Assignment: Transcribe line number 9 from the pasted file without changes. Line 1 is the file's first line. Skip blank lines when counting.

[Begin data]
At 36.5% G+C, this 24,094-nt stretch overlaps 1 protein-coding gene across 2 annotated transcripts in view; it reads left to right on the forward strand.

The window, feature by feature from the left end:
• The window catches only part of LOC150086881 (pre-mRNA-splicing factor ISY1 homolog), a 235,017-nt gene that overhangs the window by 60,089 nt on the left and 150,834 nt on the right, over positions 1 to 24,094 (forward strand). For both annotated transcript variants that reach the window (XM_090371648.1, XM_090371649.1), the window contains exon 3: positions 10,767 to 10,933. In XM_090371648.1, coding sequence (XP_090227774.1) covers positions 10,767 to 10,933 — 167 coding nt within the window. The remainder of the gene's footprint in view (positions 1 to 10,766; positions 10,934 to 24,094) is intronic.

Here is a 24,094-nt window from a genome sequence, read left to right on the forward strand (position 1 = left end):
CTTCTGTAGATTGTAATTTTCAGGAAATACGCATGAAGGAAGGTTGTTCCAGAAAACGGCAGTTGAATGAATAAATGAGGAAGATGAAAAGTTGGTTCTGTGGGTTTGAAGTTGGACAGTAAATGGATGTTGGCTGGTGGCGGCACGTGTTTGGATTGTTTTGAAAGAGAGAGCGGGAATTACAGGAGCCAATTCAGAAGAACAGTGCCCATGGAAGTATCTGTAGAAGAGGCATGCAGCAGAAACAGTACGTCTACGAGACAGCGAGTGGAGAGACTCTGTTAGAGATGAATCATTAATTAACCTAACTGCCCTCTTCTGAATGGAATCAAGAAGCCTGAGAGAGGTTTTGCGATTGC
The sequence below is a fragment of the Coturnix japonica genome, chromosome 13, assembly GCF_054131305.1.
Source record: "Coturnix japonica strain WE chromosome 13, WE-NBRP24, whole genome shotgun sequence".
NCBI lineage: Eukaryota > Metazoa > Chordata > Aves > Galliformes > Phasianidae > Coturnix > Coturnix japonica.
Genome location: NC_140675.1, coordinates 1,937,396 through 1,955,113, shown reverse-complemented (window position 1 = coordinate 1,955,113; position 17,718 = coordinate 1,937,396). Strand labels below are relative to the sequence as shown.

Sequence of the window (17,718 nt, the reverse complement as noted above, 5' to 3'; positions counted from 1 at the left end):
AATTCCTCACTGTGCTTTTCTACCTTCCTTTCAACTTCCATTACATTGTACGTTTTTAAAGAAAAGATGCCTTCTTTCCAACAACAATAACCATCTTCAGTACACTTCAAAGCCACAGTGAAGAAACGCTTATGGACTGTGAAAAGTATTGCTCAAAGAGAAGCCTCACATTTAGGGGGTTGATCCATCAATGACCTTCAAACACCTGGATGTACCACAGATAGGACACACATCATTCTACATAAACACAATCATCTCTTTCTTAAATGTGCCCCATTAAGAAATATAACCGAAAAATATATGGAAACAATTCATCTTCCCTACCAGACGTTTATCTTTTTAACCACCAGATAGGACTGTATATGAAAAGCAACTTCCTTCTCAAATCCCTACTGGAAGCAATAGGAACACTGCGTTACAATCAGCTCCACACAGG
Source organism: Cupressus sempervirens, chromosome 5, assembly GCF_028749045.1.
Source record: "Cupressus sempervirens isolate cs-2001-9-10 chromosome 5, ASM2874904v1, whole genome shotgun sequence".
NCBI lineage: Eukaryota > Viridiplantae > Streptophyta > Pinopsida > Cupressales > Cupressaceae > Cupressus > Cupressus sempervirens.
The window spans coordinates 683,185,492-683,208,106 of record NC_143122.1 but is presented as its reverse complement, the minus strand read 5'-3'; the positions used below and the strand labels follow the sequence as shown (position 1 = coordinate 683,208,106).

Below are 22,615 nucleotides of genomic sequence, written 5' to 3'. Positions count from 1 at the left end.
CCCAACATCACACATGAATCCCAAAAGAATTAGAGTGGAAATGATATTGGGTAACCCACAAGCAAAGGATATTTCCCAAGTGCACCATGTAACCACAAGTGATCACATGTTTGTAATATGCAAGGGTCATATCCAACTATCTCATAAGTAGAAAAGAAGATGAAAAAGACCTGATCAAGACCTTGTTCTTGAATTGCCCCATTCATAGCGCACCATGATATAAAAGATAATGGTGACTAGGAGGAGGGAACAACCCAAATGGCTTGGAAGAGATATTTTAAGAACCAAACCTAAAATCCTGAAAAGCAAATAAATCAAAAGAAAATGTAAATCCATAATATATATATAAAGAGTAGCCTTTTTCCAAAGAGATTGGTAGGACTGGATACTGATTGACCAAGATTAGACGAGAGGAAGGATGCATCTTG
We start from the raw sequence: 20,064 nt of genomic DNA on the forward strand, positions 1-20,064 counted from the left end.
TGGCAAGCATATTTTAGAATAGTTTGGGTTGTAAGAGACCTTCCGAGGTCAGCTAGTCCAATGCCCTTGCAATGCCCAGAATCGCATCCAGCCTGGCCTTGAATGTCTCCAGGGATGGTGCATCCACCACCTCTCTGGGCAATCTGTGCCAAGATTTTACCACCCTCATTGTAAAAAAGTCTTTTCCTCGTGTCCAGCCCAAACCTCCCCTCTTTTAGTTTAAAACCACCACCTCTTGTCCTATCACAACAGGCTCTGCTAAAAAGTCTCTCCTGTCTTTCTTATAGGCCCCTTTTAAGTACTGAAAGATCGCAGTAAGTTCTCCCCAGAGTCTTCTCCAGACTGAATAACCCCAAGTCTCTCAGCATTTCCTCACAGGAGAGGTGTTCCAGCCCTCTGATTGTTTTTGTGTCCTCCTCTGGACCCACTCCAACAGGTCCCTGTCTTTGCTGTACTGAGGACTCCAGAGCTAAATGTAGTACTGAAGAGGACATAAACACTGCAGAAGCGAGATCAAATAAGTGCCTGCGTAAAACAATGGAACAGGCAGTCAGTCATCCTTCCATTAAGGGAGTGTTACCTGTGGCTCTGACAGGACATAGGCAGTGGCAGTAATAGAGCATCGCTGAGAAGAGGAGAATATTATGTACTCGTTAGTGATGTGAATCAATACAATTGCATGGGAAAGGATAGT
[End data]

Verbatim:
Genome location: NC_140675.1, coordinates 1,937,396 through 1,955,113, shown reverse-complemented (window position 1 = coordinate 1,955,113; position 17,718 = coordinate 1,937,396). Strand labels below are relative to the sequence as shown.